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Lastra, J. (1992). Reading, writing, and representing sound. In R. Altman (Ed.), Sound Theory Sound Practice (pp. 65–86). New York: Routledge. 
Added by: Mark Grimshaw-Aagaard (3/3/06, 2:09 PM)   Last edited by: Mark Grimshaw-Aagaard
Resource type: Book Chapter
BibTeX citation key: Lastra1992
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Categories: Film Music/Sound, Narrative, Semiology
Keywords: Authenticity, Film sound, Reproduction/Representation
Creators: Altman, Lastra
Publisher: Routledge (New York)
Collection: Sound Theory Sound Practice
Views: 13/1087
Discussion on sound reproduction and representation, the original and the copy, sound as event or sound as structure, phenomenology and ontology as defining sound. Is there an original, unadulterated sound? Some discussion of sound semiotics.
Added by: Mark Grimshaw-Aagaard  Last edited by: Mark Grimshaw-Aagaard
p.68   Here, Lastra is paraphrasing Chrstian Metz to whom what is important is the functional or narrative use of sound in film rather than whether a sound is authentic or not. "...what matters is the ability to identify the source of the sound. ...the sound event must be legible -- it must be recongnizable across a series of different contexts as a culturally defined signifying unit. Against the definition of sound as an essentially unrepeatable event, Metz describes sound as an eminently repeatable and intelligible structure."   Added by: Mark Grimshaw-Aagaard
Keywords:   Reproduction/Representation
p.70   Discussing the notion of an 'original' sound prior to recording and reproduction: "...the primary ideological effect of sound recording might be creation of the effect that there is an "original" independent of its representation."   Added by: Mark Grimshaw-Aagaard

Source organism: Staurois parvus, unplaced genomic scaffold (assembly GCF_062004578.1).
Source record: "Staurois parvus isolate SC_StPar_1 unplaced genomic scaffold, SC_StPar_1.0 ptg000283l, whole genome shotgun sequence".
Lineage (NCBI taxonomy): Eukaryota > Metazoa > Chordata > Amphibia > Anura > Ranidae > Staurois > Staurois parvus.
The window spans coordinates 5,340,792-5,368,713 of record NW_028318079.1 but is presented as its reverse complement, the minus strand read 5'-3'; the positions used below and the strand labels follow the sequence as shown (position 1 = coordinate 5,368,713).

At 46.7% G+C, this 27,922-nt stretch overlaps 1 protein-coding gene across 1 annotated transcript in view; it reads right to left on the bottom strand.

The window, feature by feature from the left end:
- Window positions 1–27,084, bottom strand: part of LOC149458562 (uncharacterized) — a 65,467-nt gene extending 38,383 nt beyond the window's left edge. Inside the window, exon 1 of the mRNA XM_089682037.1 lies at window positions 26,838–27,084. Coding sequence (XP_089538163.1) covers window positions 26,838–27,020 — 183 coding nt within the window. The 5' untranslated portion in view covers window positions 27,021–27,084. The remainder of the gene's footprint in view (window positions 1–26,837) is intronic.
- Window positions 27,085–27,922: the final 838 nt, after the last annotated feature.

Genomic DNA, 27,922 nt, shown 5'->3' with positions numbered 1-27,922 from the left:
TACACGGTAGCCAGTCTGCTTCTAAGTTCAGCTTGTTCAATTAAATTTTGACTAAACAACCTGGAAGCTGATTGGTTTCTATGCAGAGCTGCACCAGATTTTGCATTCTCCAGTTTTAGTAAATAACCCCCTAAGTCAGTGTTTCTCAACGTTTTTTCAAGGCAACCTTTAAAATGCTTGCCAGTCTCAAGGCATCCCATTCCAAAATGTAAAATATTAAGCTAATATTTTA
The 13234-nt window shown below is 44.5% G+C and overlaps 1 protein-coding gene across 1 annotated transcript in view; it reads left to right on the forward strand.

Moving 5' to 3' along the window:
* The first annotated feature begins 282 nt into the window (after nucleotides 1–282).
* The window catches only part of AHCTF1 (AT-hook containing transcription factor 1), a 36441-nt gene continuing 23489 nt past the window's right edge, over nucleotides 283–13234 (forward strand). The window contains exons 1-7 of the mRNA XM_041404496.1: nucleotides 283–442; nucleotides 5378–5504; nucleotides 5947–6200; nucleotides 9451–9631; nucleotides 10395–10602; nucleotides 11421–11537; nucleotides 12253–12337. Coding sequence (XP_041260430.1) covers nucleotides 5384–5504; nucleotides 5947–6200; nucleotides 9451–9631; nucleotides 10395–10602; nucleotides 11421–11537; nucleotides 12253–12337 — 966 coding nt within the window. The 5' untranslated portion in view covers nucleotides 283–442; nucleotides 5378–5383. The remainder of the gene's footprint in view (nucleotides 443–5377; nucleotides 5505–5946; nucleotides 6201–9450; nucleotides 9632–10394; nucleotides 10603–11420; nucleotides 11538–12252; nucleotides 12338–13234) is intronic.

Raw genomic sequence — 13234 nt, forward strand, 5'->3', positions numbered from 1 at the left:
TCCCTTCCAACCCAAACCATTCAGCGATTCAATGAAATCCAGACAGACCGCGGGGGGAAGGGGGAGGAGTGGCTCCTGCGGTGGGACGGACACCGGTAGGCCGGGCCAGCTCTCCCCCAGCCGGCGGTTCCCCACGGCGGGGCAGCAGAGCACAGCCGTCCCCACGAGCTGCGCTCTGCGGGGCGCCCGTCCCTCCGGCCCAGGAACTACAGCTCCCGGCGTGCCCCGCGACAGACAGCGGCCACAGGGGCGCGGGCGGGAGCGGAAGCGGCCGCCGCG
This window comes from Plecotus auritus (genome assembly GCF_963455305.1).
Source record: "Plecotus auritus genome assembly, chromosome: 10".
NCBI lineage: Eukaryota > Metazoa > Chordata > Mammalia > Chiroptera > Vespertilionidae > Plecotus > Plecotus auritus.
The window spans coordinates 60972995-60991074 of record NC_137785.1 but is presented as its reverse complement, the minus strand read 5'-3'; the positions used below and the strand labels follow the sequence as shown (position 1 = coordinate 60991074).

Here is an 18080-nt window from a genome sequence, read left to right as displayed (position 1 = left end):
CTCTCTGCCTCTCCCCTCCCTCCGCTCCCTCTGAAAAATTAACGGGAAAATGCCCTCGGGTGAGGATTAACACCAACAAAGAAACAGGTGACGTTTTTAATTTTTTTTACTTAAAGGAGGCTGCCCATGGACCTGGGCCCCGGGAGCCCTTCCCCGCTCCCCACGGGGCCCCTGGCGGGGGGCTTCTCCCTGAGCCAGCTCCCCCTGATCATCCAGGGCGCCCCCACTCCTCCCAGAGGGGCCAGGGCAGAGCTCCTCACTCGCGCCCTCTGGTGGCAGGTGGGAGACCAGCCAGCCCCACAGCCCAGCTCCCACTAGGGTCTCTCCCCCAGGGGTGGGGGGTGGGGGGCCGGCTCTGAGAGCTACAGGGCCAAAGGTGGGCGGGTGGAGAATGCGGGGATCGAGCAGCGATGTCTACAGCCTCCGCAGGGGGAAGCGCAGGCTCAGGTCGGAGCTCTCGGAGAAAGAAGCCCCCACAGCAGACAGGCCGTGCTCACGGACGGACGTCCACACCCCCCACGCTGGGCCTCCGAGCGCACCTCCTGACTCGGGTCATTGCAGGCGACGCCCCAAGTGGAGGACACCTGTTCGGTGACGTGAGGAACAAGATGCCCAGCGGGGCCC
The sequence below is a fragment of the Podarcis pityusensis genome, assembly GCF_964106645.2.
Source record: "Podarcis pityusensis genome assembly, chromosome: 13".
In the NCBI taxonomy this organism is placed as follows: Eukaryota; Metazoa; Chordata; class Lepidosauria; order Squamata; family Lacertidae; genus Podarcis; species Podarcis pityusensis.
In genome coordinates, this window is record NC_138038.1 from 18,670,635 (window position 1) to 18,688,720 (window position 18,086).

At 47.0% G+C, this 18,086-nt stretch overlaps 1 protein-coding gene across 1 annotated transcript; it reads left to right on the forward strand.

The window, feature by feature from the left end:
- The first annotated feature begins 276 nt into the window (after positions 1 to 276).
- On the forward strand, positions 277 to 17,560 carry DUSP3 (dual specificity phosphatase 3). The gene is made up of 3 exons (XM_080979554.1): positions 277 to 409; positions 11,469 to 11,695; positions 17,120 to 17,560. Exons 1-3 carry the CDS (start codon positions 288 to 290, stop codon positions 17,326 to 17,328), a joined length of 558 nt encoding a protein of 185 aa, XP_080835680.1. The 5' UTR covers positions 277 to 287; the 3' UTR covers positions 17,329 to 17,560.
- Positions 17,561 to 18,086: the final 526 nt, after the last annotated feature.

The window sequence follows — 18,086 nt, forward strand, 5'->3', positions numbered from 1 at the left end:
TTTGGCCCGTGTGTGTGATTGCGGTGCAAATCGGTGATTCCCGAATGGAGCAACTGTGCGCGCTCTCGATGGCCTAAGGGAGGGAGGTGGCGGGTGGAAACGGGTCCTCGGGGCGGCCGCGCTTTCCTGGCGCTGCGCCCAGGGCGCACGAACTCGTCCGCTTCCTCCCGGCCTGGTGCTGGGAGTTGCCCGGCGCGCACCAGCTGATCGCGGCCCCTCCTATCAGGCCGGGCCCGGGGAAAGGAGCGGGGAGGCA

Keywords:   Reproduction/Representation
p.78   Developing Altman's description of 1930s sound recording/representation development (spatial fidelity giving way to intelligibility): "A recording with a high degree of reflected sound, or some other indication of spatial signature, is linked to sound considered as an event, while closely-miked sound, with a relatively "contextless" spatial signature, is linked to sound considered as an intelligible structure -- as a signifying element with a larger structure."

Although this is usually aplied to speech, Lastra points out that it also applies to sound FX.   Added by: Mark Grimshaw-Aagaard
Keywords:   Acoustic ecology Space
p.78   ""real" space is simply not an issue for most images on screen -- their scale and angle are functions of narrative emphasis, not of more or less precise perception."   Added by: Mark Grimshaw-Aagaard
pp.81–82   "Those aspects of a sound which mark it as authentic are never simply self-evident "attributes" of that sound. Only their inscription within a system allowing or requiring them to become perceptible gives them a semiotic import within that system. Thus, the supposed unique attributes of an original sound become significant and, to a certain degree, perceptible as such only through their constitution as signs -- precisely that which is not unique."   Added by: Mark Grimshaw-Aagaard
Keywords:   Authenticity Semiotics
pp.74–75   Makes the interesting point that, when discussing a recording of sound, much of our understanding of what that sound will be like is derived from assumptions (culturally and technologically derived) as to how that sound was recorded. The sound is therefore pre-structured for us before we get to even hear it.   Added by: Mark Grimshaw-Aagaard
Keywords:   Reproduction/Representation